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SUNFISH: SUNFISH - Sustainable fisheries, climate change and the North Sea ecosystem

Type of Entry: Project
Website: http://wiki.dtuaqua.dk/sunfish/doku.php
Duration: 2008 - 2012

Funding Programme: Danish Council for Strategic Research Programme Commission on Food and Health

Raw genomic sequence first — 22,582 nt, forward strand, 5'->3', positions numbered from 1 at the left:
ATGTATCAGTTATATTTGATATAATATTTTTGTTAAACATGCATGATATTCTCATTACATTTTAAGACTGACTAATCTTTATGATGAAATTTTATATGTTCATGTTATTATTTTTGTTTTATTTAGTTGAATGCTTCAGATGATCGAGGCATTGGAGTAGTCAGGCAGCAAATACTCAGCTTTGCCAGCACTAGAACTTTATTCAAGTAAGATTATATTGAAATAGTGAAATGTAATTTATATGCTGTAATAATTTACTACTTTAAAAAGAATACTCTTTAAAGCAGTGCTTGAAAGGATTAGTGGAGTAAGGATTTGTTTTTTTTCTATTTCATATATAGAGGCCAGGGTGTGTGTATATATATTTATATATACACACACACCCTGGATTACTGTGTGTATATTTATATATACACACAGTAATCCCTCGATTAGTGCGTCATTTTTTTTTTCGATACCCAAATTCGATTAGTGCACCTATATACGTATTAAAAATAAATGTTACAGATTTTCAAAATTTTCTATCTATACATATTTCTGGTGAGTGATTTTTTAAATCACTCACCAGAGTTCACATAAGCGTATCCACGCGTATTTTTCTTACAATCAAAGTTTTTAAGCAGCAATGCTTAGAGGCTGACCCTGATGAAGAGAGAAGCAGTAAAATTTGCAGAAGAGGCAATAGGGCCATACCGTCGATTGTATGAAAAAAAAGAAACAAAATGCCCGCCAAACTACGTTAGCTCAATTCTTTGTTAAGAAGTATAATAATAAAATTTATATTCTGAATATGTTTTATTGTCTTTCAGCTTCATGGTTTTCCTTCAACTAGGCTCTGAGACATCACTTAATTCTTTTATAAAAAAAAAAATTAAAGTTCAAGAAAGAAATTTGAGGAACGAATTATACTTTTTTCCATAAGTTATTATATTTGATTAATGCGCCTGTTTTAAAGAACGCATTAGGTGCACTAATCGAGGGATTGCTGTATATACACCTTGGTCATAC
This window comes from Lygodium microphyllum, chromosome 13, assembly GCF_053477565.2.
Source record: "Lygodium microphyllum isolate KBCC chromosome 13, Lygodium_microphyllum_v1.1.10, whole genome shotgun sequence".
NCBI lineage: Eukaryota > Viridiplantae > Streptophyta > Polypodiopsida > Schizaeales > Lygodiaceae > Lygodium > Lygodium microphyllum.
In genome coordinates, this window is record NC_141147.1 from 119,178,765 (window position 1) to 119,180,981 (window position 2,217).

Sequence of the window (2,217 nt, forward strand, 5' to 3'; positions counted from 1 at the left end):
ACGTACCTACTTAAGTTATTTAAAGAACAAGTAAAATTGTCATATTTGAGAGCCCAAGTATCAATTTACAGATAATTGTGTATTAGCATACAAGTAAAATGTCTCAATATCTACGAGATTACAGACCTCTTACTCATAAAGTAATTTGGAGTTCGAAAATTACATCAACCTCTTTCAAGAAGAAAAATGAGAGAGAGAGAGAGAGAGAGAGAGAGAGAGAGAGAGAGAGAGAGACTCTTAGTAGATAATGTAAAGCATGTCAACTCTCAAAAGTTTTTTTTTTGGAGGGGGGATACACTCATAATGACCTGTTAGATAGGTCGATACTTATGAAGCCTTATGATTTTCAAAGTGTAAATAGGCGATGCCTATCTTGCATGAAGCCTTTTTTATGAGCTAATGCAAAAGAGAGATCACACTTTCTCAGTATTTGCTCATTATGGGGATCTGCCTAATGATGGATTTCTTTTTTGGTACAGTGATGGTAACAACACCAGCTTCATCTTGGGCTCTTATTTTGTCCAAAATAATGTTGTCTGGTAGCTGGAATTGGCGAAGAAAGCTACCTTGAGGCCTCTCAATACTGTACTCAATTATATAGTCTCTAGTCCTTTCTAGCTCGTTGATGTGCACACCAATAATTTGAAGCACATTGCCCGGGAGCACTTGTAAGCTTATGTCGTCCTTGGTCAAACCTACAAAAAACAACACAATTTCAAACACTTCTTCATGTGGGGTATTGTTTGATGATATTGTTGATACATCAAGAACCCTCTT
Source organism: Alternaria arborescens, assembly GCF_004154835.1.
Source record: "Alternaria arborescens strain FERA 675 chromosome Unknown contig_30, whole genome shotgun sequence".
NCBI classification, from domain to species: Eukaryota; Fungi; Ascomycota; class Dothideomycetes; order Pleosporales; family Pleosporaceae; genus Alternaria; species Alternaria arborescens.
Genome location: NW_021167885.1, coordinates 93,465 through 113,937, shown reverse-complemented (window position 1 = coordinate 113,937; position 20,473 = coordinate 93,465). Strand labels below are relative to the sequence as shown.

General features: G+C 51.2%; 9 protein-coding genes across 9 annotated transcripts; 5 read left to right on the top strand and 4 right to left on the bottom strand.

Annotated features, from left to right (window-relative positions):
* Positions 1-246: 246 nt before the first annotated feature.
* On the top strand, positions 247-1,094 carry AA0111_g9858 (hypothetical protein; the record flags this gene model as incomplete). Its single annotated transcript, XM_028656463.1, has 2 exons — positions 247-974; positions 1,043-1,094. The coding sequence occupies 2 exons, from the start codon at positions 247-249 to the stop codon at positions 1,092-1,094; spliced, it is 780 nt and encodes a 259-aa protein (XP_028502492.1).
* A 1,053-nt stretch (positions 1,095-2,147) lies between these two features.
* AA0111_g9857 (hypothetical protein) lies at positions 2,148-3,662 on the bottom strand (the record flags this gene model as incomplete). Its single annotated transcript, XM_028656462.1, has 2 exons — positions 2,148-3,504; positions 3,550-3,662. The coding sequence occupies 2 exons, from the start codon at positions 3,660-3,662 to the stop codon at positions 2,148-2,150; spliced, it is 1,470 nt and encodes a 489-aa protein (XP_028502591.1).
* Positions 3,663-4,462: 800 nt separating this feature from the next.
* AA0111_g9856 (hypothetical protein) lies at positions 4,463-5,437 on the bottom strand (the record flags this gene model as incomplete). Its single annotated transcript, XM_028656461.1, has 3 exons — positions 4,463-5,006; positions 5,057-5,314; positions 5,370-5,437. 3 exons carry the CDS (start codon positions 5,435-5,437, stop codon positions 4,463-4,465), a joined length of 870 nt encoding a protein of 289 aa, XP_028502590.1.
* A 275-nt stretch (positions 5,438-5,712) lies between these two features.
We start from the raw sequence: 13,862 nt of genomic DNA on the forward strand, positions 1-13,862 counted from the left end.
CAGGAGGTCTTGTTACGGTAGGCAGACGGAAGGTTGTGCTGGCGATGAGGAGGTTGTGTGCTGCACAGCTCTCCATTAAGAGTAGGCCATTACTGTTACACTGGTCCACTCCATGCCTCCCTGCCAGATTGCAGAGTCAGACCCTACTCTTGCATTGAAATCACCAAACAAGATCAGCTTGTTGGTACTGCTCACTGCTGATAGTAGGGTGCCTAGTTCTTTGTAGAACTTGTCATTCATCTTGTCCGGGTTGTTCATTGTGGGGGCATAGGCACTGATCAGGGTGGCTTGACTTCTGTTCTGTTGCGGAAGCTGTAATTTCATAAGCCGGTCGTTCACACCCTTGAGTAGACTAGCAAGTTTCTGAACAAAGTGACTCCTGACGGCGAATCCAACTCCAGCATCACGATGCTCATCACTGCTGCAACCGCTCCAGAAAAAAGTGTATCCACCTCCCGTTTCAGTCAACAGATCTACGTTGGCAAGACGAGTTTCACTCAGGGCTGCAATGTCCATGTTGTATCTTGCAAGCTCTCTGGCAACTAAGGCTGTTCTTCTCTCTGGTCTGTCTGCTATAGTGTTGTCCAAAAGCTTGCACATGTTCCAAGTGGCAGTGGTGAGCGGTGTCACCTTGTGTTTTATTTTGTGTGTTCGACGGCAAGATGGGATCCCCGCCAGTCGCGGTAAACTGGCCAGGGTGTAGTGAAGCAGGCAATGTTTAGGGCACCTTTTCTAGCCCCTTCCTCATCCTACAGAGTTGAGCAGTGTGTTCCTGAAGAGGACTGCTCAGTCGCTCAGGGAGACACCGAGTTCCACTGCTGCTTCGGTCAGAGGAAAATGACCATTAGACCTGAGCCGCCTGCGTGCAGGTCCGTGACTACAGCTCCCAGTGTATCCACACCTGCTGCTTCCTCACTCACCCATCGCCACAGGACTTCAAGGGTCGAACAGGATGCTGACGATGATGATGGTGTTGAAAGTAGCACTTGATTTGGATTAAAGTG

Global climate change will seriously challenge the governance of fisheries in the North Sea, Baltic Sea and elsewhere. Changes in temperature, wind conditions, river runoff and currents will affect primary and secondary production and the distribution, feeding, growth and survival of commercially exploited fish at all stages of life. Without improved knowledge about the effect of climate on the basic biological processes involved in fish production it will be increasingly difficult to separate the effects of fishing from those of environmental fluctuations and change, to identify biological reference points, and to develop management strategies for sustainable fisheries. By combining models of the effects of climate on the hydrographical and biological processes important for fish production with models of fish stock dynamics and fishing, the project will provide a basis for improved predictions of the effects of climate change on the sustainable exploitation and maximum yield of North Sea and Baltic Sea fish stocks. The dynamics of cod, a top predator, and sandeel, an important prey for fish, seabirds and marine mammals, will be studied in detail. Their spawning, egg and larval drift, juvenile and adult distribution, growth and survival will be investigated through experiments, statistical analyses of collected data and advanced bio-oceanographic models. The sustainability of exploitation under changing climate conditions will be examined by modifying an existing stochastic multispecies fisheries model to make it account for climate effects on fish ecology as well as mixed catches of different fishing fleets. The project will thus provide an integrated modelling framework for developing sustainable fisheries management strategies superior to using simple extrapolations of observed historical trends to predict the likely outcome of climate change on the North Sea and Baltic Sea ecosystems.